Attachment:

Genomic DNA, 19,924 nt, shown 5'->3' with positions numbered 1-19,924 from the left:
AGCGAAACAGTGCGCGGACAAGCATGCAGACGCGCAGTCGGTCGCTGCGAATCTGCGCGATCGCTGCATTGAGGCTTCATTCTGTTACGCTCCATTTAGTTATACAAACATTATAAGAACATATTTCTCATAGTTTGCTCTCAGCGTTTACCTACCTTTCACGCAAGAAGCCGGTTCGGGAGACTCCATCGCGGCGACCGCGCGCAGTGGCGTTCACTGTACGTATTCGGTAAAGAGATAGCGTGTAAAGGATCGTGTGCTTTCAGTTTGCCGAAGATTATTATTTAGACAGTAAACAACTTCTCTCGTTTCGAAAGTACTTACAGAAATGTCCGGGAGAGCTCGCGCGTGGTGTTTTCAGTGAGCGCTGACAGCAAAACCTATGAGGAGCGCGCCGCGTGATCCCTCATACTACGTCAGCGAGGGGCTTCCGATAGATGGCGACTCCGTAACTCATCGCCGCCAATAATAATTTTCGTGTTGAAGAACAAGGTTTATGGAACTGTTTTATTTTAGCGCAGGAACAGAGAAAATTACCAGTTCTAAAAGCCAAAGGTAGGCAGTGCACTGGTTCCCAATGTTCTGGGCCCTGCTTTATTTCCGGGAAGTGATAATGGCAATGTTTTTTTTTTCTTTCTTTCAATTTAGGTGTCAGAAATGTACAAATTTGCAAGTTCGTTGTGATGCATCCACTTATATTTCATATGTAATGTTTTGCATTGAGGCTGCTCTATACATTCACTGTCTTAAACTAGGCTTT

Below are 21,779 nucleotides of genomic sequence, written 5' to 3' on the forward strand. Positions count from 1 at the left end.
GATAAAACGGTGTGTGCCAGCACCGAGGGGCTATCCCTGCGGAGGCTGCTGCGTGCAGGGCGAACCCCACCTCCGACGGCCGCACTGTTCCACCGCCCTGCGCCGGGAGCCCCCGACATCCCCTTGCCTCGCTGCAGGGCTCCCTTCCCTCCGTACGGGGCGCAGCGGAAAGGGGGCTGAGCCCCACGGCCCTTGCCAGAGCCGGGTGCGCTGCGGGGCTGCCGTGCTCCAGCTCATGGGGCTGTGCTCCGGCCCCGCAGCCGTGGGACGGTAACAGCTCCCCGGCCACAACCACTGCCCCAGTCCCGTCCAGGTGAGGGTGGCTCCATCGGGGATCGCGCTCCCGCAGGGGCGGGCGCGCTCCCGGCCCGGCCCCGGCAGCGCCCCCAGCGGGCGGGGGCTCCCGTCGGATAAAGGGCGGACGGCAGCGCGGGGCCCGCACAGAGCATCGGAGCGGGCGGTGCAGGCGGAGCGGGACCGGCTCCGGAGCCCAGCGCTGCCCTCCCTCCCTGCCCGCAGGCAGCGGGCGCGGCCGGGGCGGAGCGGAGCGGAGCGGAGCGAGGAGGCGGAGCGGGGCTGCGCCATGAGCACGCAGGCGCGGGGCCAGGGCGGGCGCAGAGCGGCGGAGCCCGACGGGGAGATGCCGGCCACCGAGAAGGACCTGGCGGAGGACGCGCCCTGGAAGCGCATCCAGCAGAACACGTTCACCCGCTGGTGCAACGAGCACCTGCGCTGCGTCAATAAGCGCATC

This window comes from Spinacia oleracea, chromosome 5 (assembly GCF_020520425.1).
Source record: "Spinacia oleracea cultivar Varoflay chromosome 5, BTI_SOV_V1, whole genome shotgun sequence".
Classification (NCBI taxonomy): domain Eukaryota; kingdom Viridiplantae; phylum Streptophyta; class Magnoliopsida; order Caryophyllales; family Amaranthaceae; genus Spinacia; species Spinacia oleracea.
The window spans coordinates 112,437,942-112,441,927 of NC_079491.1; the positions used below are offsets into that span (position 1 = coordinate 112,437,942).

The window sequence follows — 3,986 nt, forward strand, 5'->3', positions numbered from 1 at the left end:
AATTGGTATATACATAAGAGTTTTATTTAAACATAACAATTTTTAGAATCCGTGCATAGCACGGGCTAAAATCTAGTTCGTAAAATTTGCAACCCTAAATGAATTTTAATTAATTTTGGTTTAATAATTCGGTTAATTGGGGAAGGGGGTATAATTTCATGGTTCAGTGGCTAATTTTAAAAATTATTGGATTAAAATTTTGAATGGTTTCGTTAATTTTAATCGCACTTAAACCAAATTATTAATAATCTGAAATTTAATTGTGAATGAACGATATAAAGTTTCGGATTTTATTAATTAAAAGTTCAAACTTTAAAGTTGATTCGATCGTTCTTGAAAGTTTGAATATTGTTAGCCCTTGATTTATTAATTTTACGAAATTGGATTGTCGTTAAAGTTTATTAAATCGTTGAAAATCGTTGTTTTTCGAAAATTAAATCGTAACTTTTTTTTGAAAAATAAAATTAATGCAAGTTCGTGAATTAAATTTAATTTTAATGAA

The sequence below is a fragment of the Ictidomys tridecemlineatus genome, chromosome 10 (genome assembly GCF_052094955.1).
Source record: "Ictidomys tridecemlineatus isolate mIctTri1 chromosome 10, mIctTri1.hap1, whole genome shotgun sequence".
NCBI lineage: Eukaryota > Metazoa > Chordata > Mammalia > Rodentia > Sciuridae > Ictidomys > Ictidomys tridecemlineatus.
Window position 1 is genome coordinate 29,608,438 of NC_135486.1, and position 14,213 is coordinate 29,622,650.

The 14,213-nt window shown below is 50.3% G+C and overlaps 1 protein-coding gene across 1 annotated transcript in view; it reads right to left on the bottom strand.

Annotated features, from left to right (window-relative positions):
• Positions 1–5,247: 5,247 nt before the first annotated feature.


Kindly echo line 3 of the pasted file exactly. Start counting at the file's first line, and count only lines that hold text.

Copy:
Below are 21,779 nucleotides of genomic sequence, written 5' to 3' on the forward strand. Positions count from 1 at the left end.